The public will again have a chance to add its input into what the city will do with seven lakefront properties it owns north of Cedar Avenue.
City staff say a mix of uses, including a waterfront walkway, is still the best option for the parcels of land.
The original proposal resulted in a public outcry with many wanting the entire area made into a public green space.
Municipal officials said it has long been the city's intention that the waterfront properties, acquired at considerable public expense, would be redeveloped in a variety of ways.
Coun. Luke Stack was on council when the land was purchased and said council will try to find a balance between public access and commercial development.
"At the end of the day, it became apparent we had to go back and do a public charrette process," said Stack. "Hopefully we can come up with a plan people can get behind."
Council on Monday endorsed a public engagement process that will see the city and the community work to craft a new plan for the Pandosy-area waterfront.
"We understand there were concerns with the last version of the site plan and we are ready to take another look," said Mayor Walter Gray. "A lot has changed since the project was last before the community in 2011. We've got a new council, we've proposed the inclusion of a paddle centre and staff has worked with the community to come up with an agreeable engagement process."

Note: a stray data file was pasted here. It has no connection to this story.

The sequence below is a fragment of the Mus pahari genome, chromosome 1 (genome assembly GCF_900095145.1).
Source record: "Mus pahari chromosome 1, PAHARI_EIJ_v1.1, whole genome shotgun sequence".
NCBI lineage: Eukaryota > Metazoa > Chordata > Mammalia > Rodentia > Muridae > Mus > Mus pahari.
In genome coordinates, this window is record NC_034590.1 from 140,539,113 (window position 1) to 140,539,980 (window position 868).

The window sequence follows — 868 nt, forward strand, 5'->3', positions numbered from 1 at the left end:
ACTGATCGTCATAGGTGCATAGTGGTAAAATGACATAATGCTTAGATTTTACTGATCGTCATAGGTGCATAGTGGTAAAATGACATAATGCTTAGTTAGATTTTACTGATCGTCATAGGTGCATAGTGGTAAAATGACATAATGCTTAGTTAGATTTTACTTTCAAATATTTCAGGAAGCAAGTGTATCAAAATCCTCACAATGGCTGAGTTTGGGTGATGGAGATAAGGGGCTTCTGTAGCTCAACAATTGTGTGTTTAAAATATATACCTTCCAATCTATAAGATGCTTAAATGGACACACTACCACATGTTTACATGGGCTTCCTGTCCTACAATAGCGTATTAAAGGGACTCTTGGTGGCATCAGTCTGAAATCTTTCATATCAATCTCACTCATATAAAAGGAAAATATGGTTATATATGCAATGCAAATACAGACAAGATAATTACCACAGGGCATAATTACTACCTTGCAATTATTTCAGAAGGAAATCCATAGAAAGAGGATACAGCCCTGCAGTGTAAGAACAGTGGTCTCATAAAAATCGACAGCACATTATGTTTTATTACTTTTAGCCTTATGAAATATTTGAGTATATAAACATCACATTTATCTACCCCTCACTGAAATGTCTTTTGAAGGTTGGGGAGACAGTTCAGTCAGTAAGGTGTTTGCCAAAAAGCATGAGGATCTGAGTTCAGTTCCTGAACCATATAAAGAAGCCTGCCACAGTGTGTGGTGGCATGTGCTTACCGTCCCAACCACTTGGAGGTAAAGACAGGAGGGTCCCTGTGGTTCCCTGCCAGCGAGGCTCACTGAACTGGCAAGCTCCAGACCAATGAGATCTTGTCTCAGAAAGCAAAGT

Gray said the site is not just for the people in the area, but for the community as a whole.
The charrette, Gray said, would be an "important community wide process."
The engagement process will kick off next week,
including a two-day charrette or urban design workshop at the end of February.
As part of the framework going into the engagement process, council endorsed a set project parameters or guidelines for the redevelopment. These include:
- Paddle centre - Accommodating the Kelowna Paddle Centre with up to 5,000 square feet of space.
- Financial viability - Completing the development with no additional tax impact and considering development options that result in a financial return to the city for further reinvestment opportunities in the community.
- Park - Incorporating a park and waterfront walkway as an integral part of the site.
- Pedestrian and park connections - Incorporating park and pedestrian connections to current and anticipated developments.
- Parking - Design the site and buildings to meet bylaw requirements for parking in future zoning.
- Riparian setbacks - Respecting required riparian setbacks.
- Timing - Complete public engagement and any required rezoning by the fall of 2014.